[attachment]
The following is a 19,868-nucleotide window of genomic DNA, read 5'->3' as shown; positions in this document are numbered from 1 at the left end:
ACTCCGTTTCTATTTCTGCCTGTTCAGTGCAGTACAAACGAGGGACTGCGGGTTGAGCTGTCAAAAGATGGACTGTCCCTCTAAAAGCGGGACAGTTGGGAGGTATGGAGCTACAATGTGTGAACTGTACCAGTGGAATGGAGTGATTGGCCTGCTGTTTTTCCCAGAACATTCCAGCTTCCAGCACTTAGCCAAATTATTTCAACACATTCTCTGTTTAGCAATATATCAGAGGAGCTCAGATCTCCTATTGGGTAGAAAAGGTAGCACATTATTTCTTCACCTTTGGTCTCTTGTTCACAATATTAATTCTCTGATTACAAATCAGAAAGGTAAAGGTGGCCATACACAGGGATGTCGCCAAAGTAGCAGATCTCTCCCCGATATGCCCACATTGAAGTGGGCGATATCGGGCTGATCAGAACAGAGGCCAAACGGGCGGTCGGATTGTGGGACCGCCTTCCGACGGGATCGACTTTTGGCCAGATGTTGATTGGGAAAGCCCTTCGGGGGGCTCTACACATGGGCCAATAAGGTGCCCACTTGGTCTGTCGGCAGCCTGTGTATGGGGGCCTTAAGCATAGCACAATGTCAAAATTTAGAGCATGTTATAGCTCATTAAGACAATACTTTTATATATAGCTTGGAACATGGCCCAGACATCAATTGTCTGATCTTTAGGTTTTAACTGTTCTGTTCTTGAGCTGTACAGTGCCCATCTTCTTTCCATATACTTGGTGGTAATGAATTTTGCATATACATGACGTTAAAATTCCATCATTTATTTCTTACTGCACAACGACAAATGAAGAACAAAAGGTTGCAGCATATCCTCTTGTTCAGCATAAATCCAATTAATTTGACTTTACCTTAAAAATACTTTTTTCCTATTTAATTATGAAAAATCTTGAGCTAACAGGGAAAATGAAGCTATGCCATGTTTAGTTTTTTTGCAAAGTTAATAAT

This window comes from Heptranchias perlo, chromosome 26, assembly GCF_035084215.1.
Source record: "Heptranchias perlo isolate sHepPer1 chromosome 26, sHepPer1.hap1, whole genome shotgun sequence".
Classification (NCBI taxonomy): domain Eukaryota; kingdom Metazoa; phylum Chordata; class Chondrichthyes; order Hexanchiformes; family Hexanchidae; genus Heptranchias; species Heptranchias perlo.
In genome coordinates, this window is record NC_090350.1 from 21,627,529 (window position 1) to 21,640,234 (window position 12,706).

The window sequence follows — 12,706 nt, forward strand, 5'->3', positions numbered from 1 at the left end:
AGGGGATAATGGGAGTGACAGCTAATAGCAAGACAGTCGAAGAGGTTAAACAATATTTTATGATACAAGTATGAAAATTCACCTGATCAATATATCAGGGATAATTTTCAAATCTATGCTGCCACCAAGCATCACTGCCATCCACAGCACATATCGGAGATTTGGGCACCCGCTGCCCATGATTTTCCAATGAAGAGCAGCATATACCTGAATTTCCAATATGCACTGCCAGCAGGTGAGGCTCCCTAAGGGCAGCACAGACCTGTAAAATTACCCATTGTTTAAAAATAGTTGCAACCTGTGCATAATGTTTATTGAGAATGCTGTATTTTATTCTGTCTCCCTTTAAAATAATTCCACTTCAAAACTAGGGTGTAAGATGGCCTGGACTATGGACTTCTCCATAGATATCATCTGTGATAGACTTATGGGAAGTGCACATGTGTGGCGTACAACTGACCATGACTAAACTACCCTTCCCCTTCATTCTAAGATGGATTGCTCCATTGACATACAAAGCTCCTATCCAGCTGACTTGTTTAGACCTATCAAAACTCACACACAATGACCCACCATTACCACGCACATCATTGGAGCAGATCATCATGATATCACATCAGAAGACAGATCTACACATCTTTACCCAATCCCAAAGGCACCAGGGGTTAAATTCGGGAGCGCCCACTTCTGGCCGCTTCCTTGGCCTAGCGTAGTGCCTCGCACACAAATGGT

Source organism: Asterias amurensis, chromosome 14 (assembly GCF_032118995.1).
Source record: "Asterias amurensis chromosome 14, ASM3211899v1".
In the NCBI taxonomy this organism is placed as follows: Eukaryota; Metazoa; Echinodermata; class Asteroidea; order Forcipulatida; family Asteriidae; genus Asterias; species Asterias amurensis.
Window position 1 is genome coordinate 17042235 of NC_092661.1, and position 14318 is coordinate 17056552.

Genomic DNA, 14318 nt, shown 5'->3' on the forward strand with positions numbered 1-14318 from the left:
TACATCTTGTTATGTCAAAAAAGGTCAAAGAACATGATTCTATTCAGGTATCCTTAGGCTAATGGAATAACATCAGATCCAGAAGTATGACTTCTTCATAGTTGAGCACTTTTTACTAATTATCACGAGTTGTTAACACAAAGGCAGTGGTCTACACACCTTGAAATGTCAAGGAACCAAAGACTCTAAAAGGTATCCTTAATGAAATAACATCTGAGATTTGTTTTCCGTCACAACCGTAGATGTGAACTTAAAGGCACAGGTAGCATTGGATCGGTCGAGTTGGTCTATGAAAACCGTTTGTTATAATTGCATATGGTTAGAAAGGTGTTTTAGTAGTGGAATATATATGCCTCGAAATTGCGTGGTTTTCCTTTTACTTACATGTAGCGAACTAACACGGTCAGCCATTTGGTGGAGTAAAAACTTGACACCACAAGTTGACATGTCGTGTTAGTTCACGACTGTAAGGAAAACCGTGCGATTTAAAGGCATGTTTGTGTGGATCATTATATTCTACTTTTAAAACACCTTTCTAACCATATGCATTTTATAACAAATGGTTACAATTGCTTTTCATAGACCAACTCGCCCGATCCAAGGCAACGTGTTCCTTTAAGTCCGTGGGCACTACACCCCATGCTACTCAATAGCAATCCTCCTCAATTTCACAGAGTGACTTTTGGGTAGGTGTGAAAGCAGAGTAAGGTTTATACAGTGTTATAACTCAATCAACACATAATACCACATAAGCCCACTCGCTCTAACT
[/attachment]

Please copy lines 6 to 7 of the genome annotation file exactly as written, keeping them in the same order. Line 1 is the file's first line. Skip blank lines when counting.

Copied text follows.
In genome coordinates, this window is record NC_090350.1 from 21,627,529 (window position 1) to 21,640,234 (window position 12,706).

The window sequence follows — 12,706 nt, forward strand, 5'->3', positions numbered from 1 at the left end: